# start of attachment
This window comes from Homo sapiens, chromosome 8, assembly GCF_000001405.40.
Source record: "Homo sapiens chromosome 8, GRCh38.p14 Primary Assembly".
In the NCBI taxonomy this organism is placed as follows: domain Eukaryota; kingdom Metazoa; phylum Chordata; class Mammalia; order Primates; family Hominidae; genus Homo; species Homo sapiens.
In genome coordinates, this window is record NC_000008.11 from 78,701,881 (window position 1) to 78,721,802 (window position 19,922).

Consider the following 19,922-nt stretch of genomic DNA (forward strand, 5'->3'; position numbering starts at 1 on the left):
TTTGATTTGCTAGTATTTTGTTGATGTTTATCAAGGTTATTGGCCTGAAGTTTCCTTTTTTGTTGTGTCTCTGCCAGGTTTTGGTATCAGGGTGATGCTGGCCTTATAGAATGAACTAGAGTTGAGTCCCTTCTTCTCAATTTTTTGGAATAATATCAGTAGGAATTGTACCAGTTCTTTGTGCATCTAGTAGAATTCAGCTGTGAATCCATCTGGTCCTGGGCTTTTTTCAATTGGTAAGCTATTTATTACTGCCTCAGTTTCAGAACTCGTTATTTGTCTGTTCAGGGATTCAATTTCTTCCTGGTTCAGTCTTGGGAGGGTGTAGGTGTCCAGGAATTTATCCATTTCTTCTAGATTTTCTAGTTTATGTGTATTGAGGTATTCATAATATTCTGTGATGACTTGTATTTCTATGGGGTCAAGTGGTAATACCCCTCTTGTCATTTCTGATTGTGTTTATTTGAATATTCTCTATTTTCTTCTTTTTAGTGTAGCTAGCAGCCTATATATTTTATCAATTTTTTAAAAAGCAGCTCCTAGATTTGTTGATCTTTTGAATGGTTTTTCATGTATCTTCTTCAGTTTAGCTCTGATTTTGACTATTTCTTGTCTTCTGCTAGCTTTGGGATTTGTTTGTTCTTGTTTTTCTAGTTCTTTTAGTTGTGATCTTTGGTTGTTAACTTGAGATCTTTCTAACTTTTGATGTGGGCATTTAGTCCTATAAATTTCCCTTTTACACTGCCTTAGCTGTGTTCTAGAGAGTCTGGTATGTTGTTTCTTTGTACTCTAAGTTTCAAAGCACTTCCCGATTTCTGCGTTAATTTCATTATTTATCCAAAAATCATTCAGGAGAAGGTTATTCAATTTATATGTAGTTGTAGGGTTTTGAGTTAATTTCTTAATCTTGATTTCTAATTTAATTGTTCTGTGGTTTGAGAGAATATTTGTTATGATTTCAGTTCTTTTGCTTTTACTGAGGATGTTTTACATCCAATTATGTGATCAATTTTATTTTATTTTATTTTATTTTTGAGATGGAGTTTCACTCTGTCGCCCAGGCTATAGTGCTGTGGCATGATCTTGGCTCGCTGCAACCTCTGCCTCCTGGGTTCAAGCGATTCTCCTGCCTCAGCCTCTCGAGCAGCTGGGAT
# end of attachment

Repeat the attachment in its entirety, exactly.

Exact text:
This window comes from Homo sapiens, chromosome 8, assembly GCF_000001405.40.
Source record: "Homo sapiens chromosome 8, GRCh38.p14 Primary Assembly".
In the NCBI taxonomy this organism is placed as follows: domain Eukaryota; kingdom Metazoa; phylum Chordata; class Mammalia; order Primates; family Hominidae; genus Homo; species Homo sapiens.
In genome coordinates, this window is record NC_000008.11 from 78,701,881 (window position 1) to 78,721,802 (window position 19,922).

Consider the following 19,922-nt stretch of genomic DNA (forward strand, 5'->3'; position numbering starts at 1 on the left):
TTTGATTTGCTAGTATTTTGTTGATGTTTATCAAGGTTATTGGCCTGAAGTTTCCTTTTTTGTTGTGTCTCTGCCAGGTTTTGGTATCAGGGTGATGCTGGCCTTATAGAATGAACTAGAGTTGAGTCCCTTCTTCTCAATTTTTTGGAATAATATCAGTAGGAATTGTACCAGTTCTTTGTGCATCTAGTAGAATTCAGCTGTGAATCCATCTGGTCCTGGGCTTTTTTCAATTGGTAAGCTATTTATTACTGCCTCAGTTTCAGAACTCGTTATTTGTCTGTTCAGGGATTCAATTTCTTCCTGGTTCAGTCTTGGGAGGGTGTAGGTGTCCAGGAATTTATCCATTTCTTCTAGATTTTCTAGTTTATGTGTATTGAGGTATTCATAATATTCTGTGATGACTTGTATTTCTATGGGGTCAAGTGGTAATACCCCTCTTGTCATTTCTGATTGTGTTTATTTGAATATTCTCTATTTTCTTCTTTTTAGTGTAGCTAGCAGCCTATATATTTTATCAATTTTTTAAAAAGCAGCTCCTAGATTTGTTGATCTTTTGAATGGTTTTTCATGTATCTTCTTCAGTTTAGCTCTGATTTTGACTATTTCTTGTCTTCTGCTAGCTTTGGGATTTGTTTGTTCTTGTTTTTCTAGTTCTTTTAGTTGTGATCTTTGGTTGTTAACTTGAGATCTTTCTAACTTTTGATGTGGGCATTTAGTCCTATAAATTTCCCTTTTACACTGCCTTAGCTGTGTTCTAGAGAGTCTGGTATGTTGTTTCTTTGTACTCTAAGTTTCAAAGCACTTCCCGATTTCTGCGTTAATTTCATTATTTATCCAAAAATCATTCAGGAGAAGGTTATTCAATTTATATGTAGTTGTAGGGTTTTGAGTTAATTTCTTAATCTTGATTTCTAATTTAATTGTTCTGTGGTTTGAGAGAATATTTGTTATGATTTCAGTTCTTTTGCTTTTACTGAGGATGTTTTACATCCAATTATGTGATCAATTTTATTTTATTTTATTTTATTTTTGAGATGGAGTTTCACTCTGTCGCCCAGGCTATAGTGCTGTGGCATGATCTTGGCTCGCTGCAACCTCTGCCTCCTGGGTTCAAGCGATTCTCCTGCCTCAGCCTCTCGAGCAGCTGGGAT